Coronavirus, oil shock, recession – investor sentiment “collapses”

Investor sentiment has “collapsed” on the back of the coronavirus outbreak, oil shock, recession fears, and surging debt default risk, according to a report by the Bank of America.

The market has found itself in a state of extreme bear positioning coinciding with policy panic to offset a recession, while global growth expectations have dropped to their lowest since the bank began its Bull & Bear Indicator survey in 1994.

As the FTSE 100 tumbled once again on Wednesday, the pound sterling sunk to its lowest level since 1985.

According to Ian Simm, founder and chief executive of Impax Asset Management, the declaration of the coronavirus as a global pandemic will likely lead to an aggressive slowdown in economic activity during the coming weeks and months.

“The collapse in oil prices and further travel restrictions have also triggered concerns over a potential wave of bankruptcies in the energy, transportation and leisure sectors” he said.

“Cancellations of events worldwide and new initiatives to encourage social distancing have made it more difficult to assess when economic activity might bottom, creating uncertainty for individual securities and asset values.”

Economic growth is likely to contract due to significantly lower consumption. “The length of this contraction is hard to predict at this point and depends on how the virus evolves and the impact of the monetary fiscal responses from central banks and policy makers,” said Simm.

In the UK, the government has said it will do “whatever it takes” to combat the volatility set off by the Covid-19 pandemic.

The country’s chancellor has announced an emergency fiscal stimulus including a £330 billion loan guarantee package – yet the economy faces “exceptional shock” as measures to stem the spread of the virus are put in place, according to Axa Investment Managers’ head of macro research David Page.

“The aim [of the stimulus] is to help companies afford and maintain capacity so that as demand recovers beyond the impending virus-induced drop, firms are well placed to benefit from the rise in demand. This is hoped to mitigate job losses, which would otherwise exacerbate and prolong a period of subdued demand,” he said.

However, market commentator and chief executive of deVere, Nigel Green, warned the UK’s economic response to the coronavirus might need a “rethink”.

“There are concerns that the fiscal stimulus they have offered might not be enough.  This is evidenced by spooked stock markets sinking as investors fear the measures are not adequate,” he said.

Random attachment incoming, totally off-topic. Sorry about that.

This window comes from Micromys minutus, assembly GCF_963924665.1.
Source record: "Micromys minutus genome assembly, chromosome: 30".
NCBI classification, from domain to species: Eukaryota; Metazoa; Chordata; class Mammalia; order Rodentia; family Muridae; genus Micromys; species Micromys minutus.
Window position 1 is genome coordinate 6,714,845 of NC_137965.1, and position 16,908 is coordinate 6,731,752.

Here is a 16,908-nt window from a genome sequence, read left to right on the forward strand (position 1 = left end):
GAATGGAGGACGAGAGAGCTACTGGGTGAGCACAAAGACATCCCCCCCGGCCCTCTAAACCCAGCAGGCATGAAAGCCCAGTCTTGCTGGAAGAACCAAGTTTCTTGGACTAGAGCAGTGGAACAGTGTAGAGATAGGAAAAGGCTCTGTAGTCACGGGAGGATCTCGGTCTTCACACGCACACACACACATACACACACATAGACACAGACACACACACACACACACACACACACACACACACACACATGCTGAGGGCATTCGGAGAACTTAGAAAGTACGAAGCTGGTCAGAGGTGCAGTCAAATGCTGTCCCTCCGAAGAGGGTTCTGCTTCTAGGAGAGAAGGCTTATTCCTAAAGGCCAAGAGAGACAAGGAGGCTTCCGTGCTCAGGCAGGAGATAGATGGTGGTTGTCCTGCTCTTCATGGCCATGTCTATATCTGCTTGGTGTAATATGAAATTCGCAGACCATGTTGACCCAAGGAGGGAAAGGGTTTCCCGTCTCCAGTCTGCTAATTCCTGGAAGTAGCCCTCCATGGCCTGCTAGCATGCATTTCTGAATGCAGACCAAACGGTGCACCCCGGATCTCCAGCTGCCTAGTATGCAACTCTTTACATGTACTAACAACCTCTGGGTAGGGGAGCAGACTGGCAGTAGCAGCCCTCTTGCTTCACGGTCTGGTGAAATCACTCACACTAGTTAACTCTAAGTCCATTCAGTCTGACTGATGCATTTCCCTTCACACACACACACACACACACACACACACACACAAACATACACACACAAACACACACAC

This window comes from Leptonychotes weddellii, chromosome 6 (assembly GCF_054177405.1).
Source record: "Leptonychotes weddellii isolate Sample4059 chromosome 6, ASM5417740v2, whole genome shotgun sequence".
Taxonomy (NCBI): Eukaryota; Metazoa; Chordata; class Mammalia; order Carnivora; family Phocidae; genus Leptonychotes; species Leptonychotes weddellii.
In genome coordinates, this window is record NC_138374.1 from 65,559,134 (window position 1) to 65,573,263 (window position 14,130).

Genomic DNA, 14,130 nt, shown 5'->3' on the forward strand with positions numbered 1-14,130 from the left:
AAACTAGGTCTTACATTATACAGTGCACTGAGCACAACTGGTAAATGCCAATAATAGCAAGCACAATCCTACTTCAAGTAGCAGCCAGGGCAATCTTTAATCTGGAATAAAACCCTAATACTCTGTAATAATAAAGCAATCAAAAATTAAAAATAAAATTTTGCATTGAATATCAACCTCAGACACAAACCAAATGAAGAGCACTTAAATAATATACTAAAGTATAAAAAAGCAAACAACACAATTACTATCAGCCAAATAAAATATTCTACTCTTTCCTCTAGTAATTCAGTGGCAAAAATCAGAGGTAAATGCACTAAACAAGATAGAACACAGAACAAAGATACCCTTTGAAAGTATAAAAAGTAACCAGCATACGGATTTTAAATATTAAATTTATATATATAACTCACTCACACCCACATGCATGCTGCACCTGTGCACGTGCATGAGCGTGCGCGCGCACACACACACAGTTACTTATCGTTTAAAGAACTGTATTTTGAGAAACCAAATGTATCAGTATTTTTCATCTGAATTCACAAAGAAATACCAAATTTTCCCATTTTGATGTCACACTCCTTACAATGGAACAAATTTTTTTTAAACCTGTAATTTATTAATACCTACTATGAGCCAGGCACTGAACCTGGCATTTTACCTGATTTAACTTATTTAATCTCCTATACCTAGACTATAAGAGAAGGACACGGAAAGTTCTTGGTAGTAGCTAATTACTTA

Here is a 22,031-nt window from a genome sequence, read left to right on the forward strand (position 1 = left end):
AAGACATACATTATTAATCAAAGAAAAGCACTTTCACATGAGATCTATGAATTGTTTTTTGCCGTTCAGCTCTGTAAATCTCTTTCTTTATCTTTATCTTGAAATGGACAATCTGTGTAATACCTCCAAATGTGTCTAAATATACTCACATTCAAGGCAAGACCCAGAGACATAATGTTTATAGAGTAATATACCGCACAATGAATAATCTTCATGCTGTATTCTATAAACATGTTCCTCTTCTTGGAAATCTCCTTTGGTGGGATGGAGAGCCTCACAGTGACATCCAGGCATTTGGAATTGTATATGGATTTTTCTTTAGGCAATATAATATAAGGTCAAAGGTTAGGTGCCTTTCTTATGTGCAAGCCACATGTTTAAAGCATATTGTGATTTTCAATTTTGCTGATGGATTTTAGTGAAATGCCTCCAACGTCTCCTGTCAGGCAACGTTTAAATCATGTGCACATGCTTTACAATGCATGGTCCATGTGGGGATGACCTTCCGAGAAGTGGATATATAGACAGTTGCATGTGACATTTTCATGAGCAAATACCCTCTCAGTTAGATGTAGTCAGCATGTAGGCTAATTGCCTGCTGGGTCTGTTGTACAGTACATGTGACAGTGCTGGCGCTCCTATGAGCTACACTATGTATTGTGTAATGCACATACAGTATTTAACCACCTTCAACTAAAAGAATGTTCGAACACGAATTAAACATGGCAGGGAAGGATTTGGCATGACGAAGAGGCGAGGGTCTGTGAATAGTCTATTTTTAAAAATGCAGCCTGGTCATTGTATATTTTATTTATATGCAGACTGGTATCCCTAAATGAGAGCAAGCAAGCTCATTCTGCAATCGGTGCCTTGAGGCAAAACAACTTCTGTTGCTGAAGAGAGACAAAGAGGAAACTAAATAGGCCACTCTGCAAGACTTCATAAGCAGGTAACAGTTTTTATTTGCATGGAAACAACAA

“There are serious questions. Can they get it into the hands of individuals and companies quick enough? Is the system too political to get these measures to the people that matter most and fast enough?”

As global markets continue to suffer, the Bank of America said, in light of the scale and impact of the current unprecedented health crisis, “sustained rally requires further macro and market policy moves, plus the belief that the virus is peaking in Europe and the US”.

A survey by Natixis Investment Managers found that political risk in the UK set against the global backdrop has led to UK financial advisers cutting their domestic exposure amidst the uncertainty.

Analysis of more than 50 model portfolios in the UK found that advisers transferred almost 16% of their allocations out of the UK and to global markets in order to diversify and hedge against the ongoing macro-economic risks including Brexit and geopolitical uncertainty.

James Beaumont, international head of multi-asset portfolio management at the firm, said: “The coronavirus has knocked the momentum out of the positive market sentiment that started in Q4 2019 and carried into January 2020.”

“The dramatic volatility at the end of February and beginning of March has caused clients to completely re-evaluate their portfolios to adequately shelter themselves from downside risk. Market uncertainty is far from over and may even intensify over the coming months as the virus spreads,” he added.

© 2020 funds europe



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